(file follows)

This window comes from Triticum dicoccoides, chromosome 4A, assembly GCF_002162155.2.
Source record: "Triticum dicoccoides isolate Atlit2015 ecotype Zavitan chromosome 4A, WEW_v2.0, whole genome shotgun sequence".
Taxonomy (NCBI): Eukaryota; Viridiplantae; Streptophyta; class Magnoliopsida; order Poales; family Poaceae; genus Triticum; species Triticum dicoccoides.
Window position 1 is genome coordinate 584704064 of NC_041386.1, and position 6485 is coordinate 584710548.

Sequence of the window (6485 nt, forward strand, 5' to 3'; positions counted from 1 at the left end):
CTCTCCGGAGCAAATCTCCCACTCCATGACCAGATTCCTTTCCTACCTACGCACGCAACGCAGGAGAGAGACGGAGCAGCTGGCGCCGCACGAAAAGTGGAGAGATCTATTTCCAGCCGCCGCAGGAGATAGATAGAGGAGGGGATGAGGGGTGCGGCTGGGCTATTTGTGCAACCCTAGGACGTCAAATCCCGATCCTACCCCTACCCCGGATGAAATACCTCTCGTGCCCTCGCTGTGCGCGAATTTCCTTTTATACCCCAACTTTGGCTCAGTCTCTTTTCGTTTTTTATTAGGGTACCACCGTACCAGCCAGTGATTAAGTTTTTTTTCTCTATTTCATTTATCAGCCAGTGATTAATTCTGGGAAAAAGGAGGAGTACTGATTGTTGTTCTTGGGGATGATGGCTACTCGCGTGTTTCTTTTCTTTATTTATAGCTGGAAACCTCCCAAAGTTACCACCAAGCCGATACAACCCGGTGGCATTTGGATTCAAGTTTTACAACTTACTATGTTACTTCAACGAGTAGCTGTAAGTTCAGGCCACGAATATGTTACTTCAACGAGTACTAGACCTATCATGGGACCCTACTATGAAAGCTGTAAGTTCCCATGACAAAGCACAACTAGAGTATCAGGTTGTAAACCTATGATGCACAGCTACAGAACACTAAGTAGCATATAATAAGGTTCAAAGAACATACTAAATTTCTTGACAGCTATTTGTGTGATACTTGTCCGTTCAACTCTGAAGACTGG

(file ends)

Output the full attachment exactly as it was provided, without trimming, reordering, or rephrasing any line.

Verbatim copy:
This window comes from Triticum dicoccoides, chromosome 4A, assembly GCF_002162155.2.
Source record: "Triticum dicoccoides isolate Atlit2015 ecotype Zavitan chromosome 4A, WEW_v2.0, whole genome shotgun sequence".
Taxonomy (NCBI): Eukaryota; Viridiplantae; Streptophyta; class Magnoliopsida; order Poales; family Poaceae; genus Triticum; species Triticum dicoccoides.
Window position 1 is genome coordinate 584704064 of NC_041386.1, and position 6485 is coordinate 584710548.

Sequence of the window (6485 nt, forward strand, 5' to 3'; positions counted from 1 at the left end):
CTCTCCGGAGCAAATCTCCCACTCCATGACCAGATTCCTTTCCTACCTACGCACGCAACGCAGGAGAGAGACGGAGCAGCTGGCGCCGCACGAAAAGTGGAGAGATCTATTTCCAGCCGCCGCAGGAGATAGATAGAGGAGGGGATGAGGGGTGCGGCTGGGCTATTTGTGCAACCCTAGGACGTCAAATCCCGATCCTACCCCTACCCCGGATGAAATACCTCTCGTGCCCTCGCTGTGCGCGAATTTCCTTTTATACCCCAACTTTGGCTCAGTCTCTTTTCGTTTTTTATTAGGGTACCACCGTACCAGCCAGTGATTAAGTTTTTTTTCTCTATTTCATTTATCAGCCAGTGATTAATTCTGGGAAAAAGGAGGAGTACTGATTGTTGTTCTTGGGGATGATGGCTACTCGCGTGTTTCTTTTCTTTATTTATAGCTGGAAACCTCCCAAAGTTACCACCAAGCCGATACAACCCGGTGGCATTTGGATTCAAGTTTTACAACTTACTATGTTACTTCAACGAGTAGCTGTAAGTTCAGGCCACGAATATGTTACTTCAACGAGTACTAGACCTATCATGGGACCCTACTATGAAAGCTGTAAGTTCCCATGACAAAGCACAACTAGAGTATCAGGTTGTAAACCTATGATGCACAGCTACAGAACACTAAGTAGCATATAATAAGGTTCAAAGAACATACTAAATTTCTTGACAGCTATTTGTGTGATACTTGTCCGTTCAACTCTGAAGACTGG